Kokomo — A group of then-Delphi Corp. retirees saw a long road ahead of them when they banded in 2009 to keep hold of their full pensions and benefits.
“In general, I’m pretty happy with the fact that our people have not lost heart,” said Paul Dobosz, who retired from Delphi Electronics & Safety in Kokomo. “We’ve had some pretty good successes. We knew this was not going to be a short-term battle.”
At age 61, Dobosz was one of thousands of the Troy, Mich.-based automotive supplier’s employees who opted for early retirement as the company underwent bankruptcy and restructuring that lasted from 2005 to 2009.
During the four years, Delphi’s pensions for unionized hourly workers moved to the auto supplier’s former parent company, General Motors, which was undergoing its own restructuring.
At GM, hourly employees received “top ups” to full funding for their pensions as part of their union agreements.
Delphi held onto salaried employees’ pensions until 2009, when the Pension Benefit Guaranty Corp. took over the plans.
The salaried Delphi employees lost between 30 percent and 70 percent of their pensions as a result, as well as their insurance.
Dobosz, a Noblesville resident who now runs a consulting business, received a letter in February 2009 telling him he would lose his insurance benefits. He and other Delphi retirees from Indiana throughout the U.S. formed the DSRA that year and filed a federal lawsuit to reclaim the pensions.
“We have nothing against [United Auto Workers],” said DSRA Chairman Den Black. “They earned their pensions, and they’re getting it. We earned our pensions, and we’re fighting for it.”
It has been a two-arena legal dispute: in the courts and in government.
DSRA members have received support from federal legislators.
“It’s a very lengthy list, on both sides of the aisle for that matter, Democrats and Republicans, who have, in one fashion or another, made efforts to provide support for getting justice,” Black said.
The retirees’ case received congressional attention in two hearings in 2011.
In June, members of the House Committee on Oversight and Government Reform heard testimony from Ron Bloom, a former White House manufacturing adviser, and Vince Snowbarger, a PBGC deputy director. Questions surrounded the disparity between hourly and salaried workers’ treatment during GM’s bailout.
The committee had a follow-up hearing in November in Dayton, Ohio.
“I want to emphasize that PBGC treated the Salaried Plan no different from the Hourly Plan,” Snowbarger testified during the November hearing. “The only difference in treatment of participants results from GM’s decisions.”
Since then, committee members, including Rep. Dan Burton from Indiana’s 5th District, have pressured the government officials involved with GM’s bailout and Delphi’s pensions about why some workers received retirement benefits when others did not.
Oversight and Government Reform Committee member Michael Turner from Ohio issued a statement in late January demanding Snowbarger answer questions following up on the hearing.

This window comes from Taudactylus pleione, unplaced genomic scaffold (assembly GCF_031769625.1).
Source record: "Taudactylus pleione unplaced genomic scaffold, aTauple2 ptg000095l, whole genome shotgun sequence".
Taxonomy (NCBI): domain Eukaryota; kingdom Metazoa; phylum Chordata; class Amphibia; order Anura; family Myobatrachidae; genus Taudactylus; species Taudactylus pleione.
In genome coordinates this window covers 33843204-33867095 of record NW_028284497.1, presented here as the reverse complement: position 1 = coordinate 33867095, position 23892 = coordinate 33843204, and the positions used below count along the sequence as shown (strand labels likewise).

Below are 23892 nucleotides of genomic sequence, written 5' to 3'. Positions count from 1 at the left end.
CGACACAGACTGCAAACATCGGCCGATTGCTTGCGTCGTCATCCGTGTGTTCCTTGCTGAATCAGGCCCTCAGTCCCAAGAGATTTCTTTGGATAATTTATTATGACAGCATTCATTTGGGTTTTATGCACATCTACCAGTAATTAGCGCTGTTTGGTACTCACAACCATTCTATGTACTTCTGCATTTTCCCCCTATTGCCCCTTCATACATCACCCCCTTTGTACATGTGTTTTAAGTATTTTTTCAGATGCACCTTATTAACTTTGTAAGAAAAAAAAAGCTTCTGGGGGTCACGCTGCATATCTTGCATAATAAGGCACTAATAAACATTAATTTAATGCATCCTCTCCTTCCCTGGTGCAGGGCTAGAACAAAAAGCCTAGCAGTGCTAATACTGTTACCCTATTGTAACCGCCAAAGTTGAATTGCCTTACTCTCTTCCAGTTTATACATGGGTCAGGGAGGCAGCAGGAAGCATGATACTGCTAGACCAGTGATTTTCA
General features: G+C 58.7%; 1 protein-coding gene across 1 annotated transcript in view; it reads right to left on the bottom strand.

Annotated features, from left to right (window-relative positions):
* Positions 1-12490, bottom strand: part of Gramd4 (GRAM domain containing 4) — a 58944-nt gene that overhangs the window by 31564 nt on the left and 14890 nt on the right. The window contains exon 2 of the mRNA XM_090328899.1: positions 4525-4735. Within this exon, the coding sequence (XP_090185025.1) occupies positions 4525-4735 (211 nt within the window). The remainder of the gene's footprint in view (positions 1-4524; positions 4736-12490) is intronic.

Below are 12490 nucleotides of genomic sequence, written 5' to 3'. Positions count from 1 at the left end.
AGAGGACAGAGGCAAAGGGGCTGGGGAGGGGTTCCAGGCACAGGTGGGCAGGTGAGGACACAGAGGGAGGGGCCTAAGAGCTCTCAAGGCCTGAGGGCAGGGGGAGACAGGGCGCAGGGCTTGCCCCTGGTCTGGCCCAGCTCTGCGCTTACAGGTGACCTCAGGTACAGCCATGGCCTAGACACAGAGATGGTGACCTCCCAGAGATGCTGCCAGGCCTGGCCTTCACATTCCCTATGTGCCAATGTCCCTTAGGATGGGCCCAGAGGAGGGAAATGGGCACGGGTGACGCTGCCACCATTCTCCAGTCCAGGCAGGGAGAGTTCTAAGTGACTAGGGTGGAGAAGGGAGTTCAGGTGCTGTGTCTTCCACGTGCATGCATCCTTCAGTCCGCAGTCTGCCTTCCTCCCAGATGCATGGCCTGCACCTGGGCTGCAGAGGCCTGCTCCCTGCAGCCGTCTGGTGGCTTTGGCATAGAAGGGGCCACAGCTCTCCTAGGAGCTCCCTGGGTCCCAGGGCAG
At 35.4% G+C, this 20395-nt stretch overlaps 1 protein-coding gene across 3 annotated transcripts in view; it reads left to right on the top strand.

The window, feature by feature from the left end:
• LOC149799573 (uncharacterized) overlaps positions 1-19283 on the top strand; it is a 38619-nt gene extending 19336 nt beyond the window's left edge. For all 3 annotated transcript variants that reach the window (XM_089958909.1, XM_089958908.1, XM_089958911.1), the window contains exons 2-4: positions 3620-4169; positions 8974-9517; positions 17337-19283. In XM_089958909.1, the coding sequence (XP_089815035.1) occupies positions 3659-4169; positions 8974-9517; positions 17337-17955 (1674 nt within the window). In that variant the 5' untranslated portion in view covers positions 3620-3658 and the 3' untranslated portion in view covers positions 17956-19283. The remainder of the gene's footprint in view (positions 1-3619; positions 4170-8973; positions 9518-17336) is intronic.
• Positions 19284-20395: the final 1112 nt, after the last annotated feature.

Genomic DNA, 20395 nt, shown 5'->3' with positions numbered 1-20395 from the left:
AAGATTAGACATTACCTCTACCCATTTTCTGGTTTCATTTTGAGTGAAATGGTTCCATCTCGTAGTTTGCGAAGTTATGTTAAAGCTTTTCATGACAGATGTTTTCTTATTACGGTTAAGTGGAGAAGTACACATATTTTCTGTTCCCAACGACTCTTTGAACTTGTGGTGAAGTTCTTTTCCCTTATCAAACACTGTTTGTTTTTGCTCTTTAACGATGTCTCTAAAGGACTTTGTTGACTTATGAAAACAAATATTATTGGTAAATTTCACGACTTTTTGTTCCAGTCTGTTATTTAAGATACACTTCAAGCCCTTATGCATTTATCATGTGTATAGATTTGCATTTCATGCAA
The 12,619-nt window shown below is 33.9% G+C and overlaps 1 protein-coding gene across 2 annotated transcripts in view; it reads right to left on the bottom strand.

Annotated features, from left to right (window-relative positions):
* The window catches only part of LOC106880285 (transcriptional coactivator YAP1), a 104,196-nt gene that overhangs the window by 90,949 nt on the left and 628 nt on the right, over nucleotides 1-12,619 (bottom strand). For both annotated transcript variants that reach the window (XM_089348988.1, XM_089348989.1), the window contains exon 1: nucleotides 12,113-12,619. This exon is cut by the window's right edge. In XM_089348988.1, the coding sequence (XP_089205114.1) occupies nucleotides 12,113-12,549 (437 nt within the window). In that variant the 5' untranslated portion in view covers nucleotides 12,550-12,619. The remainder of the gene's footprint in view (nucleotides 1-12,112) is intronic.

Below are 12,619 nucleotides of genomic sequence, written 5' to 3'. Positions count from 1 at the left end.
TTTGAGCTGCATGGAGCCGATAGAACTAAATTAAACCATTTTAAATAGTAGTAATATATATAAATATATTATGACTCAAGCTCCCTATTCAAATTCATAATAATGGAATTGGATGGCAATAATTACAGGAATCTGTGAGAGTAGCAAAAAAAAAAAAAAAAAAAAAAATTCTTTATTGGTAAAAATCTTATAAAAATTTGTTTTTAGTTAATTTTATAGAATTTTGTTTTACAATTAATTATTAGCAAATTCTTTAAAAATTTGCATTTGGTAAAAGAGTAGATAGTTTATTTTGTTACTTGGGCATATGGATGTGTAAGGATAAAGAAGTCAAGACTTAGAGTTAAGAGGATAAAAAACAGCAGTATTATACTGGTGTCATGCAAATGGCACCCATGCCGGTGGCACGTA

“Despite my attempts to facilitate timely responses to these questions, over two months, no answers have been forthcoming,” Turner wrote in a letter to Snowbarger. “I am deeply disappointed in the undue delay you continue to impose on this matter.”
Senior U.S. District Judge Arthur Tarnow in September granted permission to attorneys to begin the discovery phase in the DSRA’s lawsuit against the PBGC.
The court decision, which came alongside one to throw out the DSRA’s claims against the U.S. Treasury and several other defendants, has allowed each side of the legal dispute to begin collecting evidence for a trial.
The PBGC, since the September decision, has challenged the scope of discovery, meaning the organization has questioned what should be handed over as evidence.
Attorneys for the PBGC, throughout the case, have stated the agency handled the Delphi pensions in the same way as all other plans it has had. So a court trial is unnecessary, they have said.
“They don’t think they should give us anything,” said Chuck Cunningham, legal liaison for the DSRA. “They’ve maintained all along they don’t deserve anything.”
The most recent filing, which was Jan. 13, presents each side’s position on whether the PBGC should provide certain documents as evidence to the court.
Tarnow gave until the end of March for discovery. But attorneys might have to request an extension if they cannot collect enough evidence because of delays, Cunningham said.
In the PBGC’s court filings, attorneys state the agency followed the same practice that it had with more than 3,500 cases since 1974.
Black said the case has cost the DSRA “millions of dollars” in attorney fees and court costs. He and Cunningham declined to provide an exact amount.
The organization has been collecting donations through its website and in the mail to cover legal costs.
Black said the DSRA is “well-funded.”
“We will not ever cease,” he said. “The idea, which is what government entities think you might do, is to bankrupt us. They won’t ever do it.”
• Daniel Human is the Kokomo Tribune business reporter. He can be reached at 765-454-8570 or at daniel.human@ kokomotribune.com.